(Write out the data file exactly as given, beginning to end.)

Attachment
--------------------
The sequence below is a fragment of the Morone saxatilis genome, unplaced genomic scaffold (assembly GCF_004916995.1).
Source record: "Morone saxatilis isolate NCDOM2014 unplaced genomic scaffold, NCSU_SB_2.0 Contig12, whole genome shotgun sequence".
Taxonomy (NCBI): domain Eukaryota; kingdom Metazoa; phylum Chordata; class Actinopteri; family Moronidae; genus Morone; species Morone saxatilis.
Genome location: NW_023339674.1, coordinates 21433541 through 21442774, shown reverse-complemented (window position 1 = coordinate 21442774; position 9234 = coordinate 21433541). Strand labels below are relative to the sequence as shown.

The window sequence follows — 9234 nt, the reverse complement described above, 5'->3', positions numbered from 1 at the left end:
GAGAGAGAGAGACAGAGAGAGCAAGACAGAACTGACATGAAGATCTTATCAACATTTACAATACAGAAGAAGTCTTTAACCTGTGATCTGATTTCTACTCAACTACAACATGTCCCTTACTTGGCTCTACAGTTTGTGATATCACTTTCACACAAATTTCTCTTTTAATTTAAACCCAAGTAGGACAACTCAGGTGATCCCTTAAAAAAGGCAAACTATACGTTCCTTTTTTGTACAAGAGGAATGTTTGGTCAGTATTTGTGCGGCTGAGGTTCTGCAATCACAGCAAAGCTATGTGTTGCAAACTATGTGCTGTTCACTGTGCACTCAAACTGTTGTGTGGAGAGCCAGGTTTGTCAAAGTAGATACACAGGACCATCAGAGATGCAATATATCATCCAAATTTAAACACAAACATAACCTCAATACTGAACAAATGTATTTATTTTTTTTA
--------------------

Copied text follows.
The sequence below is a fragment of the Morone saxatilis genome, unplaced genomic scaffold (assembly GCF_004916995.1).
Source record: "Morone saxatilis isolate NCDOM2014 unplaced genomic scaffold, NCSU_SB_2.0 Contig12, whole genome shotgun sequence".
Taxonomy (NCBI): domain Eukaryota; kingdom Metazoa; phylum Chordata; class Actinopteri; family Moronidae; genus Morone; species Morone saxatilis.
Genome location: NW_023339674.1, coordinates 21433541 through 21442774, shown reverse-complemented (window position 1 = coordinate 21442774; position 9234 = coordinate 21433541). Strand labels below are relative to the sequence as shown.

The window sequence follows — 9234 nt, the reverse complement described above, 5'->3', positions numbered from 1 at the left end:
GAGAGAGAGAGACAGAGAGAGCAAGACAGAACTGACATGAAGATCTTATCAACATTTACAATACAGAAGAAGTCTTTAACCTGTGATCTGATTTCTACTCAACTACAACATGTCCCTTACTTGGCTCTACAGTTTGTGATATCACTTTCACACAAATTTCTCTTTTAATTTAAACCCAAGTAGGACAACTCAGGTGATCCCTTAAAAAAGGCAAACTATACGTTCCTTTTTTGTACAAGAGGAATGTTTGGTCAGTATTTGTGCGGCTGAGGTTCTGCAATCACAGCAAAGCTATGTGTTGCAAACTATGTGCTGTTCACTGTGCACTCAAACTGTTGTGTGGAGAGCCAGGTTTGTCAAAGTAGATACACAGGACCATCAGAGATGCAATATATCATCCAAATTTAAACACAAACATAACCTCAATACTGAACAAATGTATTTATTTTTTTTA